“It’s never too late to do the right thing,” Puss in Boots (Antonio Banderas) announces towards the end of his self-titled adventure. Unfortunately, the movie itself has violated us in innumerable ways by then, so he’s lying. Puss in Boots doesn’t so much continue the Shrek franchise as bury its desiccated corpse in the dead of night. The wit and satire of the first film has vanished, replaced by a milquetoast homunculi assembled by the most hackneyed form of studio groupthink imaginable. Beware its shambling form, its soulless dead eyes, and the diarrhetic splatter that passes for its visual look. It may be the scariest thing you’ll see this Halloween.
Ostensibly, it’s nothing of the sort, of course. Ostensibly, it presents a new corner of the Shrek-verse from the eyes of one of its most beloved characters. This section of Fairy Tale Land has more in common with Sergio Leone than the Brothers Grimm: dusty plains and bluffs separating wee villages populated by rampaging Spanish stereotypes. But it still holds characters we may know, including a rotund pair of outlaws named Jack and Jill (voiced by Billy Bob Thornton and Amy Sedaris), a decidedly shifty Humpty Dumpty (voiced by Zach Galifanakis) and a golden goose that all of them pursue.
Puss himself (voiced as always by Antonio Banderas) acts as a benevolent sword for hire: interested in clearing his name and gaining the golden goose himself. His tired quest entails a lot of backstory shoveled at us – a past with Humpty, a surrogate mother he’s trying to make proud – as well as a feisty love interest (voiced by Salma Hayek) whose existence may set a new record for the least amount of creative energy ever spent in a Hollywood production. The characters all take on a stock quality that flattens the jokes and leaves them drained of all vitality almost before they arrive. Puss himself – a character with tremendous potential for his own show – proves to be nothing more than a one-trick pony. The Latin lover act got stale sometime in the middle of Shrek 3, and this effort does nothing to improve matters. Banderas possesses the fire, but the script gives him nowhere to go. He’s left shouldering a lot of stale kitty jokes and flinging his reheated Zorro routine at us like so much horse flop.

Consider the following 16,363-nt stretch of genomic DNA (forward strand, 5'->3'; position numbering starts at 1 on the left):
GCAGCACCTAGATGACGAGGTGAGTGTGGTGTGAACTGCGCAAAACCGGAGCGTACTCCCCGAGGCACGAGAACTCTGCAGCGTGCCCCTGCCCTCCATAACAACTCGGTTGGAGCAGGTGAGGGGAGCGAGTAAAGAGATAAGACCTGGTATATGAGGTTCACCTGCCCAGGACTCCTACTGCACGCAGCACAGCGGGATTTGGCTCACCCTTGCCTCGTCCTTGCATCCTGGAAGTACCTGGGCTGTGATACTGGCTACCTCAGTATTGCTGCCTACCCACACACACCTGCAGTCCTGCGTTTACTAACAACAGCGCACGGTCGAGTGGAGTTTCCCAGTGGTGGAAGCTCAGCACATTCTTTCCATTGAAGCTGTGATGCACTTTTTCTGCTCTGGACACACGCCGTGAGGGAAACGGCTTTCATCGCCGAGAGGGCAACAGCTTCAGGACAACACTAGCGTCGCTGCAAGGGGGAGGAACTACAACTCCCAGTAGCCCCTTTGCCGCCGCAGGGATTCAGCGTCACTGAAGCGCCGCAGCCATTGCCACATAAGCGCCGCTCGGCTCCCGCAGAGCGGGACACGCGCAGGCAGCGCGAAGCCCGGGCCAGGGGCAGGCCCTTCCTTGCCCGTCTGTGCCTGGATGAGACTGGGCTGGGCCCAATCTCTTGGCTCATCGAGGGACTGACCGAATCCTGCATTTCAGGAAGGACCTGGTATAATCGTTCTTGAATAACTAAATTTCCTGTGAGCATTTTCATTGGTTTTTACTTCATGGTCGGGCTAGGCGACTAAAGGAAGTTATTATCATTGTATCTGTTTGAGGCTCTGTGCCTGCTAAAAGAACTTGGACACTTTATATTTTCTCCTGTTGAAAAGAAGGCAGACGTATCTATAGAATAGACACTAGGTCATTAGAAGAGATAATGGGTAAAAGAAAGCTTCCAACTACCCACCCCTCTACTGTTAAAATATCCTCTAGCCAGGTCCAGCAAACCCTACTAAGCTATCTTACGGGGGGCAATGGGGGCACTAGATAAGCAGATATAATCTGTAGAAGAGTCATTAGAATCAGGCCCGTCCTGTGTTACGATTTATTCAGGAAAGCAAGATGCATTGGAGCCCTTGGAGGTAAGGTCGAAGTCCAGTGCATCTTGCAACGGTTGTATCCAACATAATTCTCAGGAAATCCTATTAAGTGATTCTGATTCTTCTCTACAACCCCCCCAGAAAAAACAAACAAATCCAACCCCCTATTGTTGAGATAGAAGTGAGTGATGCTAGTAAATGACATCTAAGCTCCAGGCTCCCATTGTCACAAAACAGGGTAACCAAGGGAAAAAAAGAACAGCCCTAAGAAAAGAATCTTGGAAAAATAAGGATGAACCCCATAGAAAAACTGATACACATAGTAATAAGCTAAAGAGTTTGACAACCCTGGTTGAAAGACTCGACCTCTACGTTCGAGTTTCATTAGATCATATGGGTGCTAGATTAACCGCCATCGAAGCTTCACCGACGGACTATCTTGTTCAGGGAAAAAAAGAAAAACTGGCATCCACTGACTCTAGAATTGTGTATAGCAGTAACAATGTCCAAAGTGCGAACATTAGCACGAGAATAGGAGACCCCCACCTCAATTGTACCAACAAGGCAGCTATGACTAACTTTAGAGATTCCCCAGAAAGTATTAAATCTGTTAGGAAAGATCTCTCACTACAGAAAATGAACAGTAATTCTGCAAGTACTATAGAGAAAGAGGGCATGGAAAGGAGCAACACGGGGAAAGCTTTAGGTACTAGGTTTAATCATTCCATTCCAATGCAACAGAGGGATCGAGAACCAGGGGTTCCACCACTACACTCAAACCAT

The remainder of the cast soon follows suit, hampered by a storyline that wouldn’t pass muster as a direct-to-video castoff. Not a single figure here betrays any warmth or humanity. They’re instruments of the plot, pushing the narrative forward in dull, plodding steps like survivors of the Bataan Death March. The film’s long development process speaks to the pulverized mush of a storyline on display; plans were drawn up soon after Shrek 2 in 2004 and it has struggled in development hell ever since. At no point in those seven long years did anything original or inventive enter the picture. If it did, it died a quick death, to be replaced by dribbling cliché. The corporate homogenization bleeds off the screen in unbearable waves, silenced only by the yawns of small children and the scrambling sounds of adults checking their watches.
If the visuals looked better, then at least something could be salvaged from it, but here too Puss in Boots drops the ball. It starts out by alternating dark blue shadows with dusty tan plains; a spaghetti western look that clashes with the fairy tale elements instead of merging with it into an interesting whole. It looks shoddy and second-rate in comparison to Rango, which used similar imagery to much greater effect. And that doesn’t even take the 3D into account. Not since Clash of the Titans has a film become such a muddy fog under the effect of those infernal glasses: irrefutable proof of the dead end the gimmick has become.
One may be inclined to ask why Puss in Boots arouses such passions, when worse films have graced our screen this year. But few are more indicative of a moviemaking system utterly out of ideas, and so desperate to prop up a fading franchise that they stoop to… to… well, this. The original Shrek demonstrated a freshness and vitality that we too easily dismiss: the sense that mainstream filmmaking could produce something truly original. The idea became the institution a long time ago, though that doesn’t stop the system from shaking every last dollar out of its exhausted corpse. You’ll never find a more telling example of Hollywood profit-mongering than Puss in Boots: the crushed cigarette butt at the end of a once proud animation legacy.